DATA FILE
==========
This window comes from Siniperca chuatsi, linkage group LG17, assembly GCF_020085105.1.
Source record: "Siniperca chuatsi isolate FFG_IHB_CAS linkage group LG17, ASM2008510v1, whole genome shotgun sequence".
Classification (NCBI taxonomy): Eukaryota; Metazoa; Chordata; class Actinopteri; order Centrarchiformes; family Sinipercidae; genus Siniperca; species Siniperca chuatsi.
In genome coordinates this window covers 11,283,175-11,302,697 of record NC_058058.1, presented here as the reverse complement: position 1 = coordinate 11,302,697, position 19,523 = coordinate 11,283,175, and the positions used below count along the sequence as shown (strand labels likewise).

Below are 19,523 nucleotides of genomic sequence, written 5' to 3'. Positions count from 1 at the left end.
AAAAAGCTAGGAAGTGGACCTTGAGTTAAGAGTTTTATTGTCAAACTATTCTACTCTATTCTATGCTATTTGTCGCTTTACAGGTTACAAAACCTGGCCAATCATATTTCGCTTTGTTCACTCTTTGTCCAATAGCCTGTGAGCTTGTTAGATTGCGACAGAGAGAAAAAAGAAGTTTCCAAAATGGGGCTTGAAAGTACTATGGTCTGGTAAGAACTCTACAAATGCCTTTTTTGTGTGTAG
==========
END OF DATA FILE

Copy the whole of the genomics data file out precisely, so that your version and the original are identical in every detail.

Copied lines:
This window comes from Siniperca chuatsi, linkage group LG17, assembly GCF_020085105.1.
Source record: "Siniperca chuatsi isolate FFG_IHB_CAS linkage group LG17, ASM2008510v1, whole genome shotgun sequence".
Classification (NCBI taxonomy): Eukaryota; Metazoa; Chordata; class Actinopteri; order Centrarchiformes; family Sinipercidae; genus Siniperca; species Siniperca chuatsi.
In genome coordinates this window covers 11,283,175-11,302,697 of record NC_058058.1, presented here as the reverse complement: position 1 = coordinate 11,302,697, position 19,523 = coordinate 11,283,175, and the positions used below count along the sequence as shown (strand labels likewise).

Below are 19,523 nucleotides of genomic sequence, written 5' to 3'. Positions count from 1 at the left end.
AAAAAGCTAGGAAGTGGACCTTGAGTTAAGAGTTTTATTGTCAAACTATTCTACTCTATTCTATGCTATTTGTCGCTTTACAGGTTACAAAACCTGGCCAATCATATTTCGCTTTGTTCACTCTTTGTCCAATAGCCTGTGAGCTTGTTAGATTGCGACAGAGAGAAAAAAGAAGTTTCCAAAATGGGGCTTGAAAGTACTATGGTCTGGTAAGAACTCTACAAATGCCTTTTTTGTGTGTAG